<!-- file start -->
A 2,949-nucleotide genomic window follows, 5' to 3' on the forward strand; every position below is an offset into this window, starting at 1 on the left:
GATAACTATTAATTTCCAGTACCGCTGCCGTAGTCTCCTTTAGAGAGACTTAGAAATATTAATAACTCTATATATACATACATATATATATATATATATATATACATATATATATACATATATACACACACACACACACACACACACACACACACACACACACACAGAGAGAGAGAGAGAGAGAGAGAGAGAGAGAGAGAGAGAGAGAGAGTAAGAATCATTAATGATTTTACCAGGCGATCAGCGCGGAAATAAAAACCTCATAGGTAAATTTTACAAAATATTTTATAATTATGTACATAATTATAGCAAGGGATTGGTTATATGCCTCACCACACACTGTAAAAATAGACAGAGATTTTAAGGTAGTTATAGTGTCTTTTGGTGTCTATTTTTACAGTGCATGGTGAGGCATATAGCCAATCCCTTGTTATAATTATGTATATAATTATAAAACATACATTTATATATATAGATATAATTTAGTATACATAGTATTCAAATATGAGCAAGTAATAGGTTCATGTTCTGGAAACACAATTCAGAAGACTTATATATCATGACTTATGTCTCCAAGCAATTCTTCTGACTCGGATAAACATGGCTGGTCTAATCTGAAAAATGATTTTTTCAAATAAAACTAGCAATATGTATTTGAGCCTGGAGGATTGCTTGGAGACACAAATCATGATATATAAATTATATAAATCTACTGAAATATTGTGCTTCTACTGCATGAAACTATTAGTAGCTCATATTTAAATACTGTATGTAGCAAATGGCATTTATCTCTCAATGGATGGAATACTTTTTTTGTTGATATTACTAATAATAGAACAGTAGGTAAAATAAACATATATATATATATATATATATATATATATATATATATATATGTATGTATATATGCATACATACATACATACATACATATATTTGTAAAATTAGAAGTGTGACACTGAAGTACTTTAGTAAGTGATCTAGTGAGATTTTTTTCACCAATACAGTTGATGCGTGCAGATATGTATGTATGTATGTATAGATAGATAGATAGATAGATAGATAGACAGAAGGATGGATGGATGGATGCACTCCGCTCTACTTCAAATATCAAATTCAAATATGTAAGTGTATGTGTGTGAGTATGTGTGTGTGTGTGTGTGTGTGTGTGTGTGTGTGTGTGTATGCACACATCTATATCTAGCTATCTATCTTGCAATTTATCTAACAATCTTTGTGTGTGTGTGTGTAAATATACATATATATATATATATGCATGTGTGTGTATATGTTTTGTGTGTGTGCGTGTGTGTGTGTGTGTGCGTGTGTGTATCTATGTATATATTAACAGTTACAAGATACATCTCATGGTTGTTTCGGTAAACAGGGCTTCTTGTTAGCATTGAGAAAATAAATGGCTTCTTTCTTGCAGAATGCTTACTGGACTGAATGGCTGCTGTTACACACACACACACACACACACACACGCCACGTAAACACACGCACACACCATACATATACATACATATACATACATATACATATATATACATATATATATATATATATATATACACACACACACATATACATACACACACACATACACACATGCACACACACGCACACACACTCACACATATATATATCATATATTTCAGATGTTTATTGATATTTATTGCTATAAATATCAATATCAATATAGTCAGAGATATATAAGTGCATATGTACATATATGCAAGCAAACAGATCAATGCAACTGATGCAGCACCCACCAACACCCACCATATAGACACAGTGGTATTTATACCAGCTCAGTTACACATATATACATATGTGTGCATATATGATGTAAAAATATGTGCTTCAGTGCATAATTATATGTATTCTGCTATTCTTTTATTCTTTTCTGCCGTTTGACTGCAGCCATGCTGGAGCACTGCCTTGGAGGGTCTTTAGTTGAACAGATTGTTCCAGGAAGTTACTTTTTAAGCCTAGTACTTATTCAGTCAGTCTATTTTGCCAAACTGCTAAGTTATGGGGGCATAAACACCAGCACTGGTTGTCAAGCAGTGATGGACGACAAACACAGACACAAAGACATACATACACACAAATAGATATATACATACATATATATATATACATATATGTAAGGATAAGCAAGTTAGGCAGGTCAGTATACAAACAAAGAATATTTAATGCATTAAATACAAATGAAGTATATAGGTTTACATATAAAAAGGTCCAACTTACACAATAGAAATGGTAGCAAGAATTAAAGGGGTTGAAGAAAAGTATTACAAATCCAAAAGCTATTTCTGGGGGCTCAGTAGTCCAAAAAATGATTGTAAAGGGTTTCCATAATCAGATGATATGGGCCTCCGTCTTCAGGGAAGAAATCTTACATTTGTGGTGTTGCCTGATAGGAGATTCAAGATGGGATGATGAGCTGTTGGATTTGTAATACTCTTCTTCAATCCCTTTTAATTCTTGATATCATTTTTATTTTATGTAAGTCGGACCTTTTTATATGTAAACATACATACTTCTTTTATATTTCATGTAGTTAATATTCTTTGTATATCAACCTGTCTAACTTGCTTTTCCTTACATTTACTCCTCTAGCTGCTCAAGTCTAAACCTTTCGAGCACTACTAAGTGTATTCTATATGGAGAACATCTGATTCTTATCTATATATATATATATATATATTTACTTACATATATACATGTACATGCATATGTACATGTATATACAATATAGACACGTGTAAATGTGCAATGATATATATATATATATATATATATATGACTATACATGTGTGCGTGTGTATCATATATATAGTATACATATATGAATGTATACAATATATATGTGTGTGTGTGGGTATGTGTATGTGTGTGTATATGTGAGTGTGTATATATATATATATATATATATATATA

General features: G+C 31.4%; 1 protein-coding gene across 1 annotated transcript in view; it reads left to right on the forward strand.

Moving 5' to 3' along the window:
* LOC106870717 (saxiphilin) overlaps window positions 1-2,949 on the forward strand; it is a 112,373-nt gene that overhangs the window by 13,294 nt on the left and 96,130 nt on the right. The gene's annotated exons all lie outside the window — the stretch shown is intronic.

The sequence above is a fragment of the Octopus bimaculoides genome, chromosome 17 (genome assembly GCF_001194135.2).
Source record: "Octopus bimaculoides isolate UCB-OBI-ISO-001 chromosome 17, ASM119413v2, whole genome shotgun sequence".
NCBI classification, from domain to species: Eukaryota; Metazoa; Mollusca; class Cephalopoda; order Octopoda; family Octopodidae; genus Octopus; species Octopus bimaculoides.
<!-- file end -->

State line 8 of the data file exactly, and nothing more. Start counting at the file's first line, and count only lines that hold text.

NCBI classification, from domain to species: Eukaryota; Metazoa; Mollusca; class Cephalopoda; order Octopoda; family Octopodidae; genus Octopus; species Octopus bimaculoides.